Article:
Album: Nada Surf, "The Stars Are Indifferent to Astronomy" (Barsuk)
It's easy enough to forget about Nada Surf, as they traipse lackadaisically into their third decade of purported existence, because they have agreed to not startle or alarm us as long as we leave them alone to be Nada Surf.
The fragile peace of this imaginary agreement was only threatened once and very long ago, when they produced a song called "Popular" which lived up to its title and briefly threatened to reveal the band members' identities to a record-buying public only mildly eager to discover them, but the danger soon passed and Nada Surf was free to continue making records the existence of which most of us only sort of remember being distantly cognizant of.
Still, there's some decent stuff in the back catalog, if not tons of it, because Nada Surf are nothing if not restrained. Only seven studio albums over 20 years, one of them consisting entirely of covers, a pace that does not raise concerns about overwork, although lack of inspiration remains a thorny issue: "The Stars Are Indifferent to Astronomy" continues the band's enduring, Sensational Alex Harvey Band-like streak of creating albums that don't build off the previous one so much as they walk around the chassis scratching their heads and idly kicking the tires while trying in vain to figure out where that rattling noise is coming from. The answer, in 2012 terms, is to play a little bit louder and a little bit faster, which feels like a cop to the (also SAHB-like) notion that Nada Surf is a "live" band -- see also Dog, Dr.; Animal Collective, and just about everything Dan Bejar involves himself in.
Three of the first four songs on "Astronomy" practically jump into your lap like eager puppies, culminating with "Jules and Jim," which stands up on its toes and begs for attention. The fourth, "When I Was Young," is the only one you'll remember a day or two later, singer Matthew Caws doing his best Simon sans Garfunkel as the strings press in from all sides before good old rock-and-roll guitar and drums push them back, a lovely work of undulating tension that feels like an outlier and is.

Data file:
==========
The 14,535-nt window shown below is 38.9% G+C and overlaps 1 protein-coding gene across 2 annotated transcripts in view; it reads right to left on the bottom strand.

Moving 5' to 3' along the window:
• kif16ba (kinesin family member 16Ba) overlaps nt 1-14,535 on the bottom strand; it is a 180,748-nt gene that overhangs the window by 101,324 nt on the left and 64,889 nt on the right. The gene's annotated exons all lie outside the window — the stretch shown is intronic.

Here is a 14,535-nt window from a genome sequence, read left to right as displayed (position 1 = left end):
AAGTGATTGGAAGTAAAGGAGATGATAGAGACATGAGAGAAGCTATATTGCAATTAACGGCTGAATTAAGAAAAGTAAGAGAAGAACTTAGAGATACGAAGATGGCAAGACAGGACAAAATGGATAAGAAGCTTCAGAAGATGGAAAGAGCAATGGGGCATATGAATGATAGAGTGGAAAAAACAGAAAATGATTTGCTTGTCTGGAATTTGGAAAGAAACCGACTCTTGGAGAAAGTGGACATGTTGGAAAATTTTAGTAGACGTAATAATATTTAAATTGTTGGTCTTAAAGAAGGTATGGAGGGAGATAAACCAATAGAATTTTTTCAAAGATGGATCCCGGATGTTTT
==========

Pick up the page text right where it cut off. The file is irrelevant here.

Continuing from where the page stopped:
"Teenage Dreams," another relative high point, reaches for this same sense of dramatic dynamics and almost gets there, defeated only by a lackluster chorus and a firing chamber seemingly fouled with wet powder -- the band has an odd tendency to pull its punches just at the moment you're rooting for a kill. "Let the Fight Do the Fighting" heads off along the same path and runs into Midlake somewhere on a grassy knoll somewhere in the middle of Kentucky -- the resulting bust-up turns into a weird tussle over the future squatter rights to Fleetwood Mac's unused guitar picks and drum brushes. "No Snow on the Mountain" is almost roots-rock, however, or at least a variety soaked in '80s L.A. cowpunk -- you can hear Gram Parsons in there if you listen hard enough, but he's not yelling nearly loud enough to make you believe he's being summoned.
The set closes with the similarly inconclusive "The Future," which appears to be about things to say when you run out of things to say. "The future has no words," Caws sings, and later informs us that we are all just rust in the machine. As with most of the songs on not only this album but virtually everything ever recorded by Nada Surf, the lyrics are surrounded by sort of a vague, shimmery outline suggesting "rock lyrics." Similarly they are accompanied by the sound of "rock and roll instruments," some of which you might even recognize: guitar, drums, bass, some singing. They're all there. Is any of it bad? No. But it's hard to say if it's any good, either. In the great unfolding movie that is the history of rock and roll, Nada Surf remains Man #2 in Diner. How can you possibly judge his performance if the director won't even tell you his name?